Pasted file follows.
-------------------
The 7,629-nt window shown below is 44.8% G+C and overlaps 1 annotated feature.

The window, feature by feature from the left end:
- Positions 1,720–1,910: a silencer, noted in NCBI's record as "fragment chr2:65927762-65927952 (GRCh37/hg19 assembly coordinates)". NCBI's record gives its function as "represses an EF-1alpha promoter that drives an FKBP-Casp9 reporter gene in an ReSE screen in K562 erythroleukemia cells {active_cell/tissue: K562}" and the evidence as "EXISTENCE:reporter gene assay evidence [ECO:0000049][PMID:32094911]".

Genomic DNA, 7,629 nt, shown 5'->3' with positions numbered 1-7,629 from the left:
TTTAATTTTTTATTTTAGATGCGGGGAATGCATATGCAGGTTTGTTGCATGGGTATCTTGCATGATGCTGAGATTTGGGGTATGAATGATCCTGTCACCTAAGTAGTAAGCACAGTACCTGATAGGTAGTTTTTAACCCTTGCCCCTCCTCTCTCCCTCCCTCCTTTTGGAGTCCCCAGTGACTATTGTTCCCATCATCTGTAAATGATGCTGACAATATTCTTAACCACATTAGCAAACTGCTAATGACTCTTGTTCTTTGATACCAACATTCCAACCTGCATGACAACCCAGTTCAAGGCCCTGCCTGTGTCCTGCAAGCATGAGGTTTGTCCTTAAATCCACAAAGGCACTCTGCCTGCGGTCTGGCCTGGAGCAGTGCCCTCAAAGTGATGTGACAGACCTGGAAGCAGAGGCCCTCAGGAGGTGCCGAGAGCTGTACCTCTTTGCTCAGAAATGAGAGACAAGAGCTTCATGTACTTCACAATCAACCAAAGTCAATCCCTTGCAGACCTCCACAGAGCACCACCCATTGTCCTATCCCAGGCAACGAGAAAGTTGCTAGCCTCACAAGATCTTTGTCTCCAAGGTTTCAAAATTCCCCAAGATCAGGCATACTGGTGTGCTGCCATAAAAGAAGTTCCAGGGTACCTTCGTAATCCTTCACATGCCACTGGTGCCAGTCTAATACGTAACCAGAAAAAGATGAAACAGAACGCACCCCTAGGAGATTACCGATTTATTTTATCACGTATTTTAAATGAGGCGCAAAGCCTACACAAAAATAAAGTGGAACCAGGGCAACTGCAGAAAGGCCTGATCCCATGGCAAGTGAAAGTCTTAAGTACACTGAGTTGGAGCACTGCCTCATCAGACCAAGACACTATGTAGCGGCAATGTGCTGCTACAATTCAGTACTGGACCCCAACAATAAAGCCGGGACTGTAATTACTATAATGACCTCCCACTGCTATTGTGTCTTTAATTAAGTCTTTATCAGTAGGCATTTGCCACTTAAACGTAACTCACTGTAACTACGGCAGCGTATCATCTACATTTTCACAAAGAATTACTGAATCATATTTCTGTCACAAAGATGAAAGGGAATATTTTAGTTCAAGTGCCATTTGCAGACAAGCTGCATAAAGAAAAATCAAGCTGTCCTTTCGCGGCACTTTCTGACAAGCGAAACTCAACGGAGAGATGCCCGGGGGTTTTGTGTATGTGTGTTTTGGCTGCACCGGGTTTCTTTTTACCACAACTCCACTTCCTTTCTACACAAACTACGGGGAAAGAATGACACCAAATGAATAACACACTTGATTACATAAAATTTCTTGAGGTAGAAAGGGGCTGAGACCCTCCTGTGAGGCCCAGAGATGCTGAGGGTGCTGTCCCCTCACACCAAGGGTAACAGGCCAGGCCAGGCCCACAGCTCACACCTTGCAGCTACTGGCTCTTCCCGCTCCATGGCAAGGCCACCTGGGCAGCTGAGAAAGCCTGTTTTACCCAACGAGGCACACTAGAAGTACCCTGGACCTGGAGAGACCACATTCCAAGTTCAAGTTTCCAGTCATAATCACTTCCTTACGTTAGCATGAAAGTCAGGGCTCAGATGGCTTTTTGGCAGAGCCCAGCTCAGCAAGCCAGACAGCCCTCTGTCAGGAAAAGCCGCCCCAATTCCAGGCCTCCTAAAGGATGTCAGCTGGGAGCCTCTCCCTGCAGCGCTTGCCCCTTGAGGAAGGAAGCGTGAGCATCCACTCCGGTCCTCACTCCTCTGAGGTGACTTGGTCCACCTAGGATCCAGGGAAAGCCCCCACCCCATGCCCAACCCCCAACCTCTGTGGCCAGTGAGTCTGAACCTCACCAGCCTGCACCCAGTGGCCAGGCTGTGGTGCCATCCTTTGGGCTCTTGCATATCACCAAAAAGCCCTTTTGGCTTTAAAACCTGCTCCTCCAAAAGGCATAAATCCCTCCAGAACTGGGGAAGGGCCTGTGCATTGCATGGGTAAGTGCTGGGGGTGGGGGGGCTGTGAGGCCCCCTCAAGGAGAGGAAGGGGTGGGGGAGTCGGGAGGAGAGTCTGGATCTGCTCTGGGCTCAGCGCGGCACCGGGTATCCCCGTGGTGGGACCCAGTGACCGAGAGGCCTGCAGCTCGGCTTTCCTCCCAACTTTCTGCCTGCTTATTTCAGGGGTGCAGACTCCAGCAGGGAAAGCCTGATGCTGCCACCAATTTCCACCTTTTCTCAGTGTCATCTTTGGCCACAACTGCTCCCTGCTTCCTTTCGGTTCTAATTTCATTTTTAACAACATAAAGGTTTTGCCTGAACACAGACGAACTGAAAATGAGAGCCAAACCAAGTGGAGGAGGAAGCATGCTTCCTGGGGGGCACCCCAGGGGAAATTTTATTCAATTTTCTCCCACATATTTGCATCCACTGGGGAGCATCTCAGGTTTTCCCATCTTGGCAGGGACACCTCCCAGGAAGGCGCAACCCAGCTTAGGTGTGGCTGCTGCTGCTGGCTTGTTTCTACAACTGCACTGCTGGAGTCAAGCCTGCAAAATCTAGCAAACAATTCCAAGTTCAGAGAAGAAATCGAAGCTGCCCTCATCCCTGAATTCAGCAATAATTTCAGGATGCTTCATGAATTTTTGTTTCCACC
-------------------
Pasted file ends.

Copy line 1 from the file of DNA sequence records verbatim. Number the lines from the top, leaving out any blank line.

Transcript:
The 7,629-nt window shown below is 44.8% G+C and overlaps 1 annotated feature.